Upon starting the playhouse project, Brandt mentioned that an acquaintance had a sawmill as well as the kind of interstate high voltage poles seen throughout the county. “They were cedar and pine … and that’s when it became the playhouse and this brainstorm,” Zylstra said. The slabs were taken off the cedar poles, Zylstra said, and a cedar plank fashioned out of the rest. That formed the basis for the playhouse’s construction, which began in June. “Gary went up north to his son’s cabin, so we took some time out,” Zylstra clarified. “We all have a life.” One time-consuming element of the work was running the cedar planks through a planer, which made them considerably smoother. Another important consideration for the duo was utilizing as many previously used materials as possible. “Gary and I both believe in repurposing stuff rather than it going to a landfill,” Zylstra explained. “Some … is from Highland Manufacturing, and some 2-by-3s that we made into studs would have gone to the landfill otherwise. “We’re into this repurposing, and let me say this: Three hundred Americans can handle

global warming more than one government. if everybody does their part — recycle, repurpose, don’t run your car half hour before you go. …” As far as what the playhouse has become, Zylstra admits that he and Brandt have wound up going “overboard” and that it could ultimately have multiple uses. “It’s 8 x 10 feet … and I figure that when it’s done as a playhouse, it can turn into just an ordinary shed,” Zylsyta said. “But we’re really doing it up. … The windows were Gary’s idea — they slide open — and he built the door there out of cedar. Then, he’s hinting that Hannah should have a mail slot.” “One thing I think I have left is I need to find or make secret hiding places so that Hannah has a way of putting a message to her mom or dad or Nolan (brother), and then notifying them that they can get the message out of their secret place,” Brandt added. “The secret place would be different for each member of her family.” “There are some knot holes here and there that you could stuff a note into,” Zylstra suggested.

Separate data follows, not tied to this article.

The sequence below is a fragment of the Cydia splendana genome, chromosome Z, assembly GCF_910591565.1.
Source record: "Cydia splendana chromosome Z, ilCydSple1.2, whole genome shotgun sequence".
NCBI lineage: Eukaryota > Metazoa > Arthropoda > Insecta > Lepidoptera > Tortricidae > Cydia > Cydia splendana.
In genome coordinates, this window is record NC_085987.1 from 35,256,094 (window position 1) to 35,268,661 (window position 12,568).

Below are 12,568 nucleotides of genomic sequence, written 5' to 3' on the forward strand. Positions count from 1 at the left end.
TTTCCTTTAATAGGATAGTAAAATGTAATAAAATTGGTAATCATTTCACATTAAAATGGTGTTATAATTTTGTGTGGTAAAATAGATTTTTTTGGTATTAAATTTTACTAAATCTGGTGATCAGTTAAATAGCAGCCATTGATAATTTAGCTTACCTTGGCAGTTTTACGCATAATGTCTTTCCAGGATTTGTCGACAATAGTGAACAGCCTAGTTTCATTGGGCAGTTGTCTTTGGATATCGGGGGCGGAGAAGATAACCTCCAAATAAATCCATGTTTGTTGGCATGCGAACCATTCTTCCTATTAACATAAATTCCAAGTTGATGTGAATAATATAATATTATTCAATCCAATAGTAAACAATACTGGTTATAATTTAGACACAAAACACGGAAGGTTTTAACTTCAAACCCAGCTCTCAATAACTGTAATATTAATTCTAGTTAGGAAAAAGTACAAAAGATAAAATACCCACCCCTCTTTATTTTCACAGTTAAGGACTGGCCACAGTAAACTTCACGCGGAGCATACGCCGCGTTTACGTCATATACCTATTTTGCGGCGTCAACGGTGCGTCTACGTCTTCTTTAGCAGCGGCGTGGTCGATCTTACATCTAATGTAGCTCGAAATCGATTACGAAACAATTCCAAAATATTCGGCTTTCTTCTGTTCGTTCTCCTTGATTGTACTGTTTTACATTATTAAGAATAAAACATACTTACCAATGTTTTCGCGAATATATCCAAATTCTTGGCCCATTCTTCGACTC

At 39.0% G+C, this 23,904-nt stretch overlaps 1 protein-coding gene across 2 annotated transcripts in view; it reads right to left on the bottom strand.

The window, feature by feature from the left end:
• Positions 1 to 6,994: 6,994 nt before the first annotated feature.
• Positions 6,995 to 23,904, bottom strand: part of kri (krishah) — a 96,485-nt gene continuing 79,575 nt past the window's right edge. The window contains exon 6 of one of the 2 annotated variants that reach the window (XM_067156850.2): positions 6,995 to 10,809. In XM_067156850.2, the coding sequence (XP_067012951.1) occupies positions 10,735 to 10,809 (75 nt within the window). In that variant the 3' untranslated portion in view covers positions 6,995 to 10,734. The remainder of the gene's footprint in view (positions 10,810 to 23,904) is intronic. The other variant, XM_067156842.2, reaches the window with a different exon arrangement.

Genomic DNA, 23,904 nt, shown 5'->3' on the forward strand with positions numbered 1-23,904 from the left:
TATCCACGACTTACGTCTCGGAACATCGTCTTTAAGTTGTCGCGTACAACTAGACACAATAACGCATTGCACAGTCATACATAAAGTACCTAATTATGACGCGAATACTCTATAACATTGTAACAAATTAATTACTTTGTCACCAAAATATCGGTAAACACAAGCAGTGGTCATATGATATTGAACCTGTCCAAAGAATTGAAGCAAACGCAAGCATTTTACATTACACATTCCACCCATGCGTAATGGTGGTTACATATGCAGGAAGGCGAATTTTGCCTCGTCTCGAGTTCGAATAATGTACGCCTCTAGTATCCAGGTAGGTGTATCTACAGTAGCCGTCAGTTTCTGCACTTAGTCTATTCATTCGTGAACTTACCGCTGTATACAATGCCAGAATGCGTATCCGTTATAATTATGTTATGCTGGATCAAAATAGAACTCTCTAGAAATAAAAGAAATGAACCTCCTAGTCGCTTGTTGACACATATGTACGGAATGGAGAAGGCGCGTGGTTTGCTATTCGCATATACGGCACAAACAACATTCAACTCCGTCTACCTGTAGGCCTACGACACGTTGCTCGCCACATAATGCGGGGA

Seeing their way through

Brandt was the principal at Central Elementary in Worthington, and retired upon the opening of the new Prairie Elementary in 2001. Zylstra credited

him with having multiple handyman-type abilities. “If he doesn’t know how to do it he’ll find out how, that’s for sure,” Zylstra said. “it’s been a good experience for me,” Brandt said of the playground project. “Ed, he’s intelligent, and we enjoy good conversations and humor. He’s also active in this, and he doesn’t wait for me to do something. …. On one of the last things we were doing, I was inside and Ed was outside cutting pieces on the miter saw.” So how does a blind man manage that? “This is where you literally use your head,” he elaborated. “I hold the miter saw down with my head and then feel the end of the board I’m going to cut. Then, then I push it up to the blade so I get the same length of board I wish to have.” “When he’ll measure something, he’s got the folding tape and he’s got two fingers … so sometimes he’ll say ‘it’s three folds and two fingers.’ Sometimes, it’s a fingernail. He’s usually within half an inch.” “Gary likes to get to within a 64th of an inch, and I’ll say, ‘I don’t think so,’” Zylstra said, smiling. Brandt related that Zylstra wanted to hatch some chicks this spring, but had difficulty with the candling process that shows how the eggs are developing, So, Brandt decided to assist with that effort.

Wednesday, October 14, 2020 3

Zylstra has even found ways to clear snow despite his lack of vision. “With my footwork … I can feel where I’ve been and not been,” he said. “I also put out a radio — if I get messed up, at least I can find my way back to the radio. I’ve got myself lost a couple of times pretty good, but I have Siri now and if I get really messed up I can call my daughters and they can track me.”

What’s in store?

The project has been a good way to pass time for Zylstra, whose wife died in February. Gary, meanwhile, lives with his wife of 53 years, Mary, near Chautauqua Park. As of last week, the construction duo was hoping to have the playhouse wrapped up in a week and a half’s time. “We’re adding electric to it now … and we’re insulating it and putting in a double wall for safety,” Zylstra said. “I have a solar lamp that’s going in, too. “We’re going to save the planet.” Zylstra said a friend, Randy Lubben, will assist in getting the playhouse to Hannah, who remains unaware of the upcoming gift. “I used up Gary’s summer pretty good,” Zylstra said “it was a bigger task than I probably had in my mind in a way, but it’s turning out just really nice. If anybody’s proud, we are.” WIth four months of work nearly done, is Zylstra already considering a next project for which he can enlist Brandt’s help? “I probably am, but I’m not going to say,” he said. “I’m going to hold that back.”

Ryan McGaughey/The Globe